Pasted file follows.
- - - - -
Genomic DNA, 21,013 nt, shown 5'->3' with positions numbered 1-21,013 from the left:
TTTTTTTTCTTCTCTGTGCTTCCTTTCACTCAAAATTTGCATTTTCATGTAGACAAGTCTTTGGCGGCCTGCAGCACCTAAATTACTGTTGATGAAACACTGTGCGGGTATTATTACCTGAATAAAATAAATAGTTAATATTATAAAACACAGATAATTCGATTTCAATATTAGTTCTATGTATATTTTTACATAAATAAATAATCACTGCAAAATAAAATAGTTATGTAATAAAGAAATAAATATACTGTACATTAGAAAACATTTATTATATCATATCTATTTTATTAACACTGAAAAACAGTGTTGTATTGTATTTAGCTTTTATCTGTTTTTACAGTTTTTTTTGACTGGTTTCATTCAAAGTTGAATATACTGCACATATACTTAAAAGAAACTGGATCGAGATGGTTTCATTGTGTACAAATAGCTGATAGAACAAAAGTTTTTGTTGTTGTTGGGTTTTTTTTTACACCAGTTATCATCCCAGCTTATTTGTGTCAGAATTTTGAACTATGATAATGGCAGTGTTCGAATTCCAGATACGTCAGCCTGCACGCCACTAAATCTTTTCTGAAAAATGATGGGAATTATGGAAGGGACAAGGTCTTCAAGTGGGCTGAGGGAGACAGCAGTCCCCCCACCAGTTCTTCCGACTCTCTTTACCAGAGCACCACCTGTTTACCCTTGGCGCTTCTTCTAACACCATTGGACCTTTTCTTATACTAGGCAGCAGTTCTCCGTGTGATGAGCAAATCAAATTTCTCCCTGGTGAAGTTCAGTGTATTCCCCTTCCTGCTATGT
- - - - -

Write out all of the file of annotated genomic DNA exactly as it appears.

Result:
Genomic DNA, 21,013 nt, shown 5'->3' with positions numbered 1-21,013 from the left:
TTTTTTTTCTTCTCTGTGCTTCCTTTCACTCAAAATTTGCATTTTCATGTAGACAAGTCTTTGGCGGCCTGCAGCACCTAAATTACTGTTGATGAAACACTGTGCGGGTATTATTACCTGAATAAAATAAATAGTTAATATTATAAAACACAGATAATTCGATTTCAATATTAGTTCTATGTATATTTTTACATAAATAAATAATCACTGCAAAATAAAATAGTTATGTAATAAAGAAATAAATATACTGTACATTAGAAAACATTTATTATATCATATCTATTTTATTAACACTGAAAAACAGTGTTGTATTGTATTTAGCTTTTATCTGTTTTTACAGTTTTTTTTGACTGGTTTCATTCAAAGTTGAATATACTGCACATATACTTAAAAGAAACTGGATCGAGATGGTTTCATTGTGTACAAATAGCTGATAGAACAAAAGTTTTTGTTGTTGTTGGGTTTTTTTTTACACCAGTTATCATCCCAGCTTATTTGTGTCAGAATTTTGAACTATGATAATGGCAGTGTTCGAATTCCAGATACGTCAGCCTGCACGCCACTAAATCTTTTCTGAAAAATGATGGGAATTATGGAAGGGACAAGGTCTTCAAGTGGGCTGAGGGAGACAGCAGTCCCCCCACCAGTTCTTCCGACTCTCTTTACCAGAGCACCACCTGTTTACCCTTGGCGCTTCTTCTAACACCATTGGACCTTTTCTTATACTAGGCAGCAGTTCTCCGTGTGATGAGCAAATCAAATTTCTCCCTGGTGAAGTTCAGTGTATTCCCCTTCCTGCTATGT